Thursday, July 29, 2010

A New Spin

This is the start of a bobbin of Merino (sheep) wool and some gray/white Angora (rabbit) wool yarn. It's a bit overspun, adding in the loose Angora while spinning the Merino roving has a high learning curve. I'm not even sure if that's how you're supposed to do it. But I really like the results and this is only a single ply.

I've been spinning for almost a month. I think I'm fairly decent at it for a beginner. Since our land is only 5 acres and part of that will be needed to help sustain us, we need a product we can sell to cover those things we can't do ourselves. Enter in: Fiber.

Last December we started with one Angora. Now, we have three. We're hoping the farm will be able to support a small flock of sheep, herd of goats and a dairy cow. This Merino I'm spinning is so nice. Having a few of these sheep would be magnificent.

I'm hoping to take a class at the local knitting store to teach me -finally- how to knit properly. I already have a cozy, cream colored hat in my imagination made from my first spinnings.

My only issue now is not wanting to part with anything.
The fibers, the yarn; I love it all.


Kaylala said...

That's my problem too...I find a nice yarn, then I'm afraid of "wasting it" by using it on a project I'm surely to fumble along with...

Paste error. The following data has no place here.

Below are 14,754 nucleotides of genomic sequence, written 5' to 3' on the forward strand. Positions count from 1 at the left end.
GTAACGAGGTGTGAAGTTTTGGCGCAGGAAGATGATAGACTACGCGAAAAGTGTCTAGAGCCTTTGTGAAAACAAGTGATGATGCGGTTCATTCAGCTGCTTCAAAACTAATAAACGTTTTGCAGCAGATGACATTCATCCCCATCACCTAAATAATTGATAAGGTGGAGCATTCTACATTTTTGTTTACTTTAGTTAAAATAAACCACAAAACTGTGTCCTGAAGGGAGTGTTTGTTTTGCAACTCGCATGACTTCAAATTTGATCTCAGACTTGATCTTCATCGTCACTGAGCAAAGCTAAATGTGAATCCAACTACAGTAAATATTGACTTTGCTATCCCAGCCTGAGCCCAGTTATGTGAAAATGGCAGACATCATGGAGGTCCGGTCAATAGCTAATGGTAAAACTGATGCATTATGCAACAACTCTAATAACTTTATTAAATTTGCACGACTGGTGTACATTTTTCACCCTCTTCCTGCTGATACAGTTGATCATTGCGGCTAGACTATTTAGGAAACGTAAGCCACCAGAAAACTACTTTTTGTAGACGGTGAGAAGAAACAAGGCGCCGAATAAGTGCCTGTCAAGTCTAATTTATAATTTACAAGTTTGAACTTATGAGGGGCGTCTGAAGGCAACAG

Becca said...

I'd be hesitant to include Merino sheep in your area. They're like wooly Sharpei (sp?) dogs and have some pretty serious fly problems because of all the folds. Maybe look into some of the hair-type sheep. I wish I could bring up names but my brain is in weekend mode. But, I want to say that the hair-type are bred for high humidity areas. As for the yarn, once you expand into carding your own wool (if you haven't already) you add the angora during the carding process. That way it's a fairly even mix. Like, card the two wools separately to get them ready then card them together to get the final roving.

Okay. Caffeine-induced comment over now. :D

Crystal said...

This first spinning will be for my own use. I wanted to see how the angora works so consistency in the angora/merino ratio isn't that important to me right now :)

I've been looking at drum carders, I might have an opportunity to get some sheeps wool free early next year and I'll be carding that. The hand carders tore. me. up. My knuckles will sport scars.

I'm still investigating the types of animals we're able to have here. The thing I've found is that it gets hot EVERYWHERE, even up north it's getting hot -if not hotter- than it is down here. The humidity might be another thing though. We have angora's now and yes, tending them is more work since I usually have to go out when its hottest and cool them off so I would imagine sheep would be the same.